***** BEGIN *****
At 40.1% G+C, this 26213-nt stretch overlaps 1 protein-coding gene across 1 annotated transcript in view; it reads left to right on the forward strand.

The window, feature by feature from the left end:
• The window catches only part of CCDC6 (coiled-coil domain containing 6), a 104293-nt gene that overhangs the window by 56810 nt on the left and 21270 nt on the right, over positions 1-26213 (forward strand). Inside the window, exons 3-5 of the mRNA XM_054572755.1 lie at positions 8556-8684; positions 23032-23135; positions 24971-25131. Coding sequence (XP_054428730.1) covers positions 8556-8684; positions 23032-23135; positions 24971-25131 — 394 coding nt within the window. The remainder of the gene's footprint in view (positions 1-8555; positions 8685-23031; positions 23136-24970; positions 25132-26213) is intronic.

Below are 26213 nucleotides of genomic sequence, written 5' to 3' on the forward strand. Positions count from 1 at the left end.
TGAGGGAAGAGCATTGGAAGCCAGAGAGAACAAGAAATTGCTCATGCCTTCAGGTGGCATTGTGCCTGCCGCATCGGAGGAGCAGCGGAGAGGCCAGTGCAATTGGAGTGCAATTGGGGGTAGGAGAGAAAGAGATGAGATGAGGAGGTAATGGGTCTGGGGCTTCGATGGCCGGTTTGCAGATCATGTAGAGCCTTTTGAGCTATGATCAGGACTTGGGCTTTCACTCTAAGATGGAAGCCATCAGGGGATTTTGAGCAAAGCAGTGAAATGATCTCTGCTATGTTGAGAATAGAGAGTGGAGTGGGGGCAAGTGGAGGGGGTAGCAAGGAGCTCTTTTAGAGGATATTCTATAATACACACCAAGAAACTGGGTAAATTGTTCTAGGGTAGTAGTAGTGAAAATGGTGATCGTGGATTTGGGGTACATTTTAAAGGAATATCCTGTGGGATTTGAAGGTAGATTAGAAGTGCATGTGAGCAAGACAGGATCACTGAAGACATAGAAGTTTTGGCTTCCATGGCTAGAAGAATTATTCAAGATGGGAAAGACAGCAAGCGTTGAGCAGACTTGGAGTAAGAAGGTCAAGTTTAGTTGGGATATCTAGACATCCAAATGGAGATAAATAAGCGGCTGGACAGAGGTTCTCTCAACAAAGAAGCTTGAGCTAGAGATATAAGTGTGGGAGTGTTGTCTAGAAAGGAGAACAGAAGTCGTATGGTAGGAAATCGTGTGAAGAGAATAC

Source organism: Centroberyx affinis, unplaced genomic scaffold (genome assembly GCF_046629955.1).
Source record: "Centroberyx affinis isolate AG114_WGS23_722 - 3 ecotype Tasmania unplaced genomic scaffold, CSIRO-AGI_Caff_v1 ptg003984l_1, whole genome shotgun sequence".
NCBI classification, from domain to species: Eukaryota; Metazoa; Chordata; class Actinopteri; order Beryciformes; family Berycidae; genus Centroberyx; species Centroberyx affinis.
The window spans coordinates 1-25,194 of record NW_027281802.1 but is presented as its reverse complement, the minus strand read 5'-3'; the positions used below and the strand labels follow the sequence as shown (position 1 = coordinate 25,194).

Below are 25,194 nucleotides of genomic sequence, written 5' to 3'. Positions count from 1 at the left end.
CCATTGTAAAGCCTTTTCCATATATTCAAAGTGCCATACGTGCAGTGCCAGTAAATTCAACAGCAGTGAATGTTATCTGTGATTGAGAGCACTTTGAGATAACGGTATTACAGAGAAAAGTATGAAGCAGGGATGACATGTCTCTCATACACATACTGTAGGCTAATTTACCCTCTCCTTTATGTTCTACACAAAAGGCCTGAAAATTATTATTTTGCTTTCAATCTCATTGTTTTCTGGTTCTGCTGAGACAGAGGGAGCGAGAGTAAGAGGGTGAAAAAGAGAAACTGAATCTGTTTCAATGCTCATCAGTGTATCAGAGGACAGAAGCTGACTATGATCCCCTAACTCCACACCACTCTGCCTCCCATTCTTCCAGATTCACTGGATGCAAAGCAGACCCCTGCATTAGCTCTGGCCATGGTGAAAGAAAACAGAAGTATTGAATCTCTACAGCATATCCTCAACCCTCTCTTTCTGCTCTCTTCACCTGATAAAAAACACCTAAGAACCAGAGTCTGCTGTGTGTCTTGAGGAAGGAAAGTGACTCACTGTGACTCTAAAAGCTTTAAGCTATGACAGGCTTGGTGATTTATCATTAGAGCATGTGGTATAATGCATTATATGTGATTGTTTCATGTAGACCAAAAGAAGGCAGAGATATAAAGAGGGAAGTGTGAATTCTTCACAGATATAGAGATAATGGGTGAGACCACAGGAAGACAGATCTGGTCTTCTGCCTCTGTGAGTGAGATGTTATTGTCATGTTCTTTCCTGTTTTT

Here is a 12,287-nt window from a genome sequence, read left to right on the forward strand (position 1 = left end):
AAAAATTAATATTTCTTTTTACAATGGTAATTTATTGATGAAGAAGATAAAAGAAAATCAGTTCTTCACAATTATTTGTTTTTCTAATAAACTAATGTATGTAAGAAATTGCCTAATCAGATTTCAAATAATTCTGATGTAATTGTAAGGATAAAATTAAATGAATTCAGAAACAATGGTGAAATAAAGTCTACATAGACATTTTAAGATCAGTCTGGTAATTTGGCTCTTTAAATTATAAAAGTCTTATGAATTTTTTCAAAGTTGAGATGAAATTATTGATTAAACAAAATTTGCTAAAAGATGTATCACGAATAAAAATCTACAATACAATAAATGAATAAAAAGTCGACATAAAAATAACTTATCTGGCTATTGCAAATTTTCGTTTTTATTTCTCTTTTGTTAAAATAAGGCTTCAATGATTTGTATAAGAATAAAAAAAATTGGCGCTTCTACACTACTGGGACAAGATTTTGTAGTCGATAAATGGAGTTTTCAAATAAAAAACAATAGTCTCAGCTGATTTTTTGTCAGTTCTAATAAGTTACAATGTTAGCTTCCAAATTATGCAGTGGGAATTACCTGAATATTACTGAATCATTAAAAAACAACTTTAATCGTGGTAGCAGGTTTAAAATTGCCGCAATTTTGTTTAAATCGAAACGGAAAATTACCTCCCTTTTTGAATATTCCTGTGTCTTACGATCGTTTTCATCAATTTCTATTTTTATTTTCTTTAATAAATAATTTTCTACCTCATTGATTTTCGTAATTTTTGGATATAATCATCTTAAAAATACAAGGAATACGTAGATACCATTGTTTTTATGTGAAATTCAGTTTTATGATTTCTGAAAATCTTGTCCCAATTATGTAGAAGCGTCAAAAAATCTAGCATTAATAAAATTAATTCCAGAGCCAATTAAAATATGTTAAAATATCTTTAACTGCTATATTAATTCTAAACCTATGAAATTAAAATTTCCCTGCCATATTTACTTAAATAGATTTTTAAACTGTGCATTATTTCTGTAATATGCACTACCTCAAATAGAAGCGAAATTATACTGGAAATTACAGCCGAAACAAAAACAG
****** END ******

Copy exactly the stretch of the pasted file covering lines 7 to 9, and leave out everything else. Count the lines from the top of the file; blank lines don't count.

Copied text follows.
Source record: "Centroberyx affinis isolate AG114_WGS23_722 - 3 ecotype Tasmania unplaced genomic scaffold, CSIRO-AGI_Caff_v1 ptg003984l_1, whole genome shotgun sequence".
NCBI classification, from domain to species: Eukaryota; Metazoa; Chordata; class Actinopteri; order Beryciformes; family Berycidae; genus Centroberyx; species Centroberyx affinis.
The window spans coordinates 1-25,194 of record NW_027281802.1 but is presented as its reverse complement, the minus strand read 5'-3'; the positions used below and the strand labels follow the sequence as shown (position 1 = coordinate 25,194).